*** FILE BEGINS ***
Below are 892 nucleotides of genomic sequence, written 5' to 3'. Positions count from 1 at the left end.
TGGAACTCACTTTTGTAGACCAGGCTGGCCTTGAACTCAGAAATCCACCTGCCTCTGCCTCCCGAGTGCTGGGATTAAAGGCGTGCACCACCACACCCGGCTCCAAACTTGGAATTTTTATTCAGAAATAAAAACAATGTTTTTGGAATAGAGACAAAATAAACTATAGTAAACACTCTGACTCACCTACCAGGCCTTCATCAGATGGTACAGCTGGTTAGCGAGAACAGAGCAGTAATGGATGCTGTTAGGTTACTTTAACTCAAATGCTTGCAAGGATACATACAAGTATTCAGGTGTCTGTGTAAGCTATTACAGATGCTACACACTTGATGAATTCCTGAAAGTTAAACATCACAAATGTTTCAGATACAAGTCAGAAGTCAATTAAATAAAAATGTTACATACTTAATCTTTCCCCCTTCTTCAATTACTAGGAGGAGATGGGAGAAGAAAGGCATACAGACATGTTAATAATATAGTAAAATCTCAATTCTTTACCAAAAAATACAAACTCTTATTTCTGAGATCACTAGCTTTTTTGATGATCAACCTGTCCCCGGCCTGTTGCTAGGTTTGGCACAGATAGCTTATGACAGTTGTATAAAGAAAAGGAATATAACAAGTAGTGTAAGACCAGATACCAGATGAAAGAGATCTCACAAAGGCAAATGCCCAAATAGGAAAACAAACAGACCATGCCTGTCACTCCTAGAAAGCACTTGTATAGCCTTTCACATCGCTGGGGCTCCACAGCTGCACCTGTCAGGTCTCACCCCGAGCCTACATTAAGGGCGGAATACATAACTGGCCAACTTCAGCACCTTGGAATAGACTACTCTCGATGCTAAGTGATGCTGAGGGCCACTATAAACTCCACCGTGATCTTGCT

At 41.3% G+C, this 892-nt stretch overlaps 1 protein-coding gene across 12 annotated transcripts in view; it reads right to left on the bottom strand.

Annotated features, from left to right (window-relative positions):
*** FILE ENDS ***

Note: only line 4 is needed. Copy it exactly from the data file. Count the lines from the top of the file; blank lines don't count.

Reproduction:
Annotated features, from left to right (window-relative positions):